Approximately 25% of adults in Cyprus are hypertensive and it is estimated that one in three are not aware of their condition. Meanwhile, only half of those who know about their condition try to treat it.
According to the International Society of Hypertension, increased blood pressure is the leading risk for death and disability globally as highlighted in the recent global burden of disease study and emphasised by the World Health Organisation on World Health Day.
“One of the major barriers to effective control of hypertension is simply that people are not aware their blood pressure is high.
“Yet simple affordable steps to incorporate routine blood pressure assessment into community programmes and workplaces as well as all health care settings could play a major role.”
World Hypertension Day, annually celebrated on May 17, provides an opportunity to emphasise the need to improve prevention and control of hypertension. The Campaign ‘Know your blood pressure’ will be repeated annually for the next five years to facilitate the development of programmes to screen for hypertension.
The Cyprus Society of Hypertension will join other worldwide associations in marking the day and raising awareness on the dangers or hypertension with free blood pressure tests today at the Mall of Cyprus in Nicosia and on Saturday, May 17 at My Mall in Limassol.
Both events will take place from 12pm to 5pm.
In addition, a mobile medical unit equipped with the necessary medical supplies and equipment will travel on a ‘Trip without pressure’ in the Larnaca district, offering free blood tests and raising public awareness with the distribution of information leaflets.
The route will pass through the villages of Xylotympou – Xylofagou – Avgorou – Liopetri on Sunday, May 18.
All events related to Hypertension Week are organised by the Cyprus Society of Hypertension and are sponsored by AstraZeneca and Alector pharmaceutical companies.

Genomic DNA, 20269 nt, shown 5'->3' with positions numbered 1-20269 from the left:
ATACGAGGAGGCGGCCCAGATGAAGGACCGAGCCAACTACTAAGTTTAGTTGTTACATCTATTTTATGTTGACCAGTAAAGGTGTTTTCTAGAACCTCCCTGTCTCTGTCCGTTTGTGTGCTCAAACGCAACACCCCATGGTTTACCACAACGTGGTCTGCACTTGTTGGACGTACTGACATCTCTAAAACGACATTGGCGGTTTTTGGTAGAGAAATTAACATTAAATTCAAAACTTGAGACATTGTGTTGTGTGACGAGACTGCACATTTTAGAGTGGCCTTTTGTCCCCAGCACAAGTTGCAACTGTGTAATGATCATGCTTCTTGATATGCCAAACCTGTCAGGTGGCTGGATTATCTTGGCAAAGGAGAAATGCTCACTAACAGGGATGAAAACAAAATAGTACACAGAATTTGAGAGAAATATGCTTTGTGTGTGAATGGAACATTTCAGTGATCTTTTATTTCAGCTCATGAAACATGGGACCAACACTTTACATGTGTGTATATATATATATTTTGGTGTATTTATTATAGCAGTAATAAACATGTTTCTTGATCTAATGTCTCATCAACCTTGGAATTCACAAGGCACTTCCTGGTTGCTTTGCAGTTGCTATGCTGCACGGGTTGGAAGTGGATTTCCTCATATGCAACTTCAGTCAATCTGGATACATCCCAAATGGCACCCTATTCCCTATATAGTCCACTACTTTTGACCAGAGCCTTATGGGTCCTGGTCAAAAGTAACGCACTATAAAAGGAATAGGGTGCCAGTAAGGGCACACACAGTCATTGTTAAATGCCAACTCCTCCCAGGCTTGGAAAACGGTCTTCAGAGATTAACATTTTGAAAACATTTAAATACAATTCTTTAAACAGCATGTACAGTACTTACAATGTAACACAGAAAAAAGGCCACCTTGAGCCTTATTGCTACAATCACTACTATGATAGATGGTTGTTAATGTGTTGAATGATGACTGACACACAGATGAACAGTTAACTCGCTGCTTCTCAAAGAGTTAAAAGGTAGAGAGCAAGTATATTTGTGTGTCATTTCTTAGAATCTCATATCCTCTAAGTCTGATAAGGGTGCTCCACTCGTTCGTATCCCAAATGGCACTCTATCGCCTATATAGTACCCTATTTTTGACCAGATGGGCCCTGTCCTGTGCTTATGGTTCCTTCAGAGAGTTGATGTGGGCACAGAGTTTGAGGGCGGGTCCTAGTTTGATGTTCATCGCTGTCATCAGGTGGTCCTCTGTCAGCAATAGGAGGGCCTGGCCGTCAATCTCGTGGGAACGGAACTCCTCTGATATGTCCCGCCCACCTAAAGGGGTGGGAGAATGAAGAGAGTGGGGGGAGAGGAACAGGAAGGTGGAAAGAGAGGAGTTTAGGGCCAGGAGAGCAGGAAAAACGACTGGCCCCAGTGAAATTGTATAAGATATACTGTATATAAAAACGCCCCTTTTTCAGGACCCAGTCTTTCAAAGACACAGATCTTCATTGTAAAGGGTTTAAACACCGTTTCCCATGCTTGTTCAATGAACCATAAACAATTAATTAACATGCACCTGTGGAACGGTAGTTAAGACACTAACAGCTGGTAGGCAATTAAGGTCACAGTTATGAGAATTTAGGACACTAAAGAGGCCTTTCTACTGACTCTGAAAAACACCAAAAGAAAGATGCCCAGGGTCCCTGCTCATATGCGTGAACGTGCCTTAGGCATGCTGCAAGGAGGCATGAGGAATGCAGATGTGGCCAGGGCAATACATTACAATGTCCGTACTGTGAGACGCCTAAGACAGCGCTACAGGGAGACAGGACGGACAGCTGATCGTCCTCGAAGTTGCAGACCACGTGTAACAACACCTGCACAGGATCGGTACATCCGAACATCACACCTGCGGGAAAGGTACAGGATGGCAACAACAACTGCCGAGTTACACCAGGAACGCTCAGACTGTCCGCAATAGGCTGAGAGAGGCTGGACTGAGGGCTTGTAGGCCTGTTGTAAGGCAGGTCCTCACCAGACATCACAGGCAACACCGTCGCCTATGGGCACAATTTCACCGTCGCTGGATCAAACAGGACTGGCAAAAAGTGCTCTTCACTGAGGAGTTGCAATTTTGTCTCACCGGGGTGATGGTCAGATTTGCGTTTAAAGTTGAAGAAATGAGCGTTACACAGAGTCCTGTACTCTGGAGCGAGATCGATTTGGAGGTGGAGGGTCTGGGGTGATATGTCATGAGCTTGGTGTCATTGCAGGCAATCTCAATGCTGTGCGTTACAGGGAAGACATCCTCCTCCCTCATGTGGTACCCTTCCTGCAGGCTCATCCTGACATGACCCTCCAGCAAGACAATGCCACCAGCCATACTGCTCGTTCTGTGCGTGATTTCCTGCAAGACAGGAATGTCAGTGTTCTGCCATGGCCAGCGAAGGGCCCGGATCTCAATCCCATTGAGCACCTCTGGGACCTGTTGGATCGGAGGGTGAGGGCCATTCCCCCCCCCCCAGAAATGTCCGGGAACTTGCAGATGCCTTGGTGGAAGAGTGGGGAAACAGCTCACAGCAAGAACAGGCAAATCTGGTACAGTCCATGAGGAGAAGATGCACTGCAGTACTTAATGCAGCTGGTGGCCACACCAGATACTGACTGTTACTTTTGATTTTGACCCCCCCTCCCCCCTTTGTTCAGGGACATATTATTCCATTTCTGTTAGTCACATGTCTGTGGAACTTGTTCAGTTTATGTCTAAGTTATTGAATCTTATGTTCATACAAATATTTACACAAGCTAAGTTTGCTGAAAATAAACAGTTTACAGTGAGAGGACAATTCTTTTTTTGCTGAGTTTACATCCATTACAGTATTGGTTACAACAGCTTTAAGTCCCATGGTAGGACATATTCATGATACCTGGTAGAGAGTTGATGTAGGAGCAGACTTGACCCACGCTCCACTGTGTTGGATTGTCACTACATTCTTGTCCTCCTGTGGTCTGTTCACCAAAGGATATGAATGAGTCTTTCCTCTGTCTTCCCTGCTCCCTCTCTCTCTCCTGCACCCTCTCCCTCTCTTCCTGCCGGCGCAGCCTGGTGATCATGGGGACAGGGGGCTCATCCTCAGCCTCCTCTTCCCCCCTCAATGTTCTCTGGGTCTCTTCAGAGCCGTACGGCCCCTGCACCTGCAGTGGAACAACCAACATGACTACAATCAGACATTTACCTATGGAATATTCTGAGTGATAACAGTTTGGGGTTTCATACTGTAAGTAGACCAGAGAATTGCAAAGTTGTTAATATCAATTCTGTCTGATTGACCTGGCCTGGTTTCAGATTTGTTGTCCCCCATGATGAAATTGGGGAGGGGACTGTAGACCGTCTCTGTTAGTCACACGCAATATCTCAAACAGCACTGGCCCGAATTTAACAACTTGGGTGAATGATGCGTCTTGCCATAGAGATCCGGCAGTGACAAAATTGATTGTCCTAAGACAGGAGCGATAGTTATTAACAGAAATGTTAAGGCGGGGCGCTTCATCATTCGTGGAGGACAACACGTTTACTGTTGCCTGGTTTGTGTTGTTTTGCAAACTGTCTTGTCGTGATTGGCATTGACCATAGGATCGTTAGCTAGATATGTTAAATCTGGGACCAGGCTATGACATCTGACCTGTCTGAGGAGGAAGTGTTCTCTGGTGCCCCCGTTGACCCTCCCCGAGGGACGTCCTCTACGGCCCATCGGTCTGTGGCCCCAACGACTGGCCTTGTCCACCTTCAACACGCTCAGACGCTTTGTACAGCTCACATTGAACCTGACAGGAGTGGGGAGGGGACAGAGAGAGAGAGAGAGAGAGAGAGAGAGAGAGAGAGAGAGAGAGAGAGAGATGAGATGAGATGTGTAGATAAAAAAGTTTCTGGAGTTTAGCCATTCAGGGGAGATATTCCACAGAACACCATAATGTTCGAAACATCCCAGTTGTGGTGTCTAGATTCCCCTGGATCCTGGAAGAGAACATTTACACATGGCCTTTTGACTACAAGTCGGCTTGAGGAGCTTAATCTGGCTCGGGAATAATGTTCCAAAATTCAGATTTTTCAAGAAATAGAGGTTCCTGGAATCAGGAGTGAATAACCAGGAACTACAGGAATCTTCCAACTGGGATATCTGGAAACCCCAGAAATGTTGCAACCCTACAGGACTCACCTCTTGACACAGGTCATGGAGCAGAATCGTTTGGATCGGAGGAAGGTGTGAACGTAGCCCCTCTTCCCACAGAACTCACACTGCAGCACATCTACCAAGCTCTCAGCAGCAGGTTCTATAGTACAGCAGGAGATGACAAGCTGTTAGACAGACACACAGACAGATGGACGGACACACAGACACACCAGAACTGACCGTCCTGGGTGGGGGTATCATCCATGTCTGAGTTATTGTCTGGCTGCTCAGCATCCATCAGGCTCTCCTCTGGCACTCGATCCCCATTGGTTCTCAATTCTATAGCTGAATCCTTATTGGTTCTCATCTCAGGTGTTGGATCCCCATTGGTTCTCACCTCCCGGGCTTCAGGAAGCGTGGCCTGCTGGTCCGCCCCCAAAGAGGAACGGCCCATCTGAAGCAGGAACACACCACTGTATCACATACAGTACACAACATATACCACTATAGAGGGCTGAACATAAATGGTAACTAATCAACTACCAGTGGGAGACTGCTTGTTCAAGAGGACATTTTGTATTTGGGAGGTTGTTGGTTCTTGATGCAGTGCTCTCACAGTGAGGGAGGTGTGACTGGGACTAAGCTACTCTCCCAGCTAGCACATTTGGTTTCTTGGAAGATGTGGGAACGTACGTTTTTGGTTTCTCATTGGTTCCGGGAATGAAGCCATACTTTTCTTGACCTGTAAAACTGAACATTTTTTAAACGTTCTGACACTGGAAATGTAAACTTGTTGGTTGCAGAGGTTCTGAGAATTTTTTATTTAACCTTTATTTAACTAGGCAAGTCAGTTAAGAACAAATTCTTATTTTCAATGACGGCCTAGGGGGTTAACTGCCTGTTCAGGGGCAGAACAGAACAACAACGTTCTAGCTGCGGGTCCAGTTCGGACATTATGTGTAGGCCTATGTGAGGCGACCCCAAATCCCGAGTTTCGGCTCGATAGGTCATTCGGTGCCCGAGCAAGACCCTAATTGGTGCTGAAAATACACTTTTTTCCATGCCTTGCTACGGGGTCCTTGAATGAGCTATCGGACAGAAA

What is blood pressure?
So what exactly is blood pressure? Basically, it’s the pressure of blood in the arteries. If it’s too high it can narrow the arteries and blood vessels, leading to brain or heart damage, or clots forming.
In about 5% of people with high blood pressure, there’s an underlying cause - usually kidney disease or hormone disorders.
The remaining 95% have what’s termed as essential hypertension, usually caused by lifestyle factors or genetics.
There’s a common belief that being under stress sends blood pressure soaring, while acute stress can indeed cause an acute rise in blood pressure - so a patient might get stressed about having their blood pressure taken and their blood pressure might rise temporarily - there’s no convincing evidence that chronic stress, over a long term, causes chronic high blood pressure.
A single high blood pressure reading isn’t enough to diagnose the condition, as the rise may just be temporary and quickly return to normal.
But if repeated tests consistently give high readings, one of the three main classes of blood pressure medication (usually prescribed according to age) may be given.
Know Your Numbers
√ Blood pressure numbers show how hard the blood is pushing against the sides of blood vessels as it travels round the body.
√ The first number in a blood pressure measurement of, for example, 120/80mmHg is the systolic pressure, when the heart pushes blood around the body. The second number is the diastolic pressure, when the heart relaxes.
√ Blood pressure usually ranges between 90 to 250 for the top (systolic) number, and 60 to 140 for the bottom (diastolic) number.
√ The ideal healthy blood pressure is 120/80 or less.
√ The level used to diagnose stage one hypertension is 140/90mmHg and stage two is over 160/100mmHg